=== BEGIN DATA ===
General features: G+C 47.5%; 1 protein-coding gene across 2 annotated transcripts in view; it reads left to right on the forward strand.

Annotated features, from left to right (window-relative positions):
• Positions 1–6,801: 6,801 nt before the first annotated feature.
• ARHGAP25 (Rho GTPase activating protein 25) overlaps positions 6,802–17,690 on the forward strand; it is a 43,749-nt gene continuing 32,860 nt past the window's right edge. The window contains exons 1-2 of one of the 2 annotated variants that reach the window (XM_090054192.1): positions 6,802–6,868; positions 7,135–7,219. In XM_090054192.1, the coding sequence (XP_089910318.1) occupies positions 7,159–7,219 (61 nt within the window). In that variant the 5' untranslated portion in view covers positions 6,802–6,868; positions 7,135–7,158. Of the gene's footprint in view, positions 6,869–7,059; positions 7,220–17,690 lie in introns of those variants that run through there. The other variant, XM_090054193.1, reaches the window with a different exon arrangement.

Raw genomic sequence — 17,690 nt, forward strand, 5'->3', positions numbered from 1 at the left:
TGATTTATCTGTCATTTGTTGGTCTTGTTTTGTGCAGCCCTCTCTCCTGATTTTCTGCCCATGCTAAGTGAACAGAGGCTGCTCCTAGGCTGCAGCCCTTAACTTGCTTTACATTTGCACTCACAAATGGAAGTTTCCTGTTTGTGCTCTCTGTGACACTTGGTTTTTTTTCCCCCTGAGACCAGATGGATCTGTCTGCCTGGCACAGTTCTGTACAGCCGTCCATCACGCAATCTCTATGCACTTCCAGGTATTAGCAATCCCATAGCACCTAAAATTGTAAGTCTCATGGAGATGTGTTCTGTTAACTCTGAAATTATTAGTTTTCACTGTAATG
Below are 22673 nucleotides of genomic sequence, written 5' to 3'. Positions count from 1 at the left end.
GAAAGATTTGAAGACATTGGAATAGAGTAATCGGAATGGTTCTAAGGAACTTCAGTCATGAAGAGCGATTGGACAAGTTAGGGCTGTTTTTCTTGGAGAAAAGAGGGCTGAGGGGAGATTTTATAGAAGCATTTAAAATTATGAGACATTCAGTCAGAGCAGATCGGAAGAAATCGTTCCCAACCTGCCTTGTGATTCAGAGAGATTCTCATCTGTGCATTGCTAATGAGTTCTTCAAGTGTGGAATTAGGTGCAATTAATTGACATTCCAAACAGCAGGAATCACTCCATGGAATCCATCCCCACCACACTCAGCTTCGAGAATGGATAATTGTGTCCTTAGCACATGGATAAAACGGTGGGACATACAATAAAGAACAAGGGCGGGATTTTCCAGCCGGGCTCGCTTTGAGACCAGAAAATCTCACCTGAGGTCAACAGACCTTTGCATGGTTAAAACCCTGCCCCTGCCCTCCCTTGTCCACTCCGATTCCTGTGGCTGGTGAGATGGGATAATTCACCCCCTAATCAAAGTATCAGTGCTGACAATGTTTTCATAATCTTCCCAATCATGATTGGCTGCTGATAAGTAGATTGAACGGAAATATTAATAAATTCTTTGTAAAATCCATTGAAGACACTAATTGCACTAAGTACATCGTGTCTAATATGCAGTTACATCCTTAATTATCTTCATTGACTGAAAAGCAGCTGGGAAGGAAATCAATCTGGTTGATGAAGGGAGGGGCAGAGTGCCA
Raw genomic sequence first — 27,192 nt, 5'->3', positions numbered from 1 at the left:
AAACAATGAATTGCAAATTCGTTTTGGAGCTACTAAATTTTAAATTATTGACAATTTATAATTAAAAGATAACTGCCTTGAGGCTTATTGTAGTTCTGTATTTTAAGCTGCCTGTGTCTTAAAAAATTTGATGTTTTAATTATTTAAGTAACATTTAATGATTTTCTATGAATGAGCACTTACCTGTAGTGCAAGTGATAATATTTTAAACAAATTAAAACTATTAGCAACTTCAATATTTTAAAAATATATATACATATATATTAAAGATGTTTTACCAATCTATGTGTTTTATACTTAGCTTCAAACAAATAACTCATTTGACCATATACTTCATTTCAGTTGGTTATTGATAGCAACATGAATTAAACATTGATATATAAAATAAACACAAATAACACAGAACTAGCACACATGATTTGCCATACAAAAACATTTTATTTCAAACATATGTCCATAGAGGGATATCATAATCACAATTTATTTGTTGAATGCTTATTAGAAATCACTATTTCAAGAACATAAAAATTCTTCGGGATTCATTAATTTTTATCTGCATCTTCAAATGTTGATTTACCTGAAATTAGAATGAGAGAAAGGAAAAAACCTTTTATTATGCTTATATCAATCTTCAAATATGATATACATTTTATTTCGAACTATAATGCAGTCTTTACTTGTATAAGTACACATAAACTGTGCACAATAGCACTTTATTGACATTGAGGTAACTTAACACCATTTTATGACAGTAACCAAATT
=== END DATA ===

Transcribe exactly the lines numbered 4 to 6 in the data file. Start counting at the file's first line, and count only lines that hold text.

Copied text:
• ARHGAP25 (Rho GTPase activating protein 25) overlaps positions 6,802–17,690 on the forward strand; it is a 43,749-nt gene continuing 32,860 nt past the window's right edge. The window contains exons 1-2 of one of the 2 annotated variants that reach the window (XM_090054192.1): positions 6,802–6,868; positions 7,135–7,219. In XM_090054192.1, the coding sequence (XP_089910318.1) occupies positions 7,159–7,219 (61 nt within the window). In that variant the 5' untranslated portion in view covers positions 6,802–6,868; positions 7,135–7,158. Of the gene's footprint in view, positions 6,869–7,059; positions 7,220–17,690 lie in introns of those variants that run through there. The other variant, XM_090054193.1, reaches the window with a different exon arrangement.

Raw genomic sequence — 17,690 nt, forward strand, 5'->3', positions numbered from 1 at the left:
TGATTTATCTGTCATTTGTTGGTCTTGTTTTGTGCAGCCCTCTCTCCTGATTTTCTGCCCATGCTAAGTGAACAGAGGCTGCTCCTAGGCTGCAGCCCTTAACTTGCTTTACATTTGCACTCACAAATGGAAGTTTCCTGTTTGTGCTCTCTGTGACACTTGGTTTTTTTTCCCCCTGAGACCAGATGGATCTGTCTGCCTGGCACAGTTCTGTACAGCCGTCCATCACGCAATCTCTATGCACTTCCAGGTATTAGCAATCCCATAGCACCTAAAATTGTAAGTCTCATGGAGATGTGTTCTGTTAACTCTGAAATTATTAGTTTTCACTGTAATG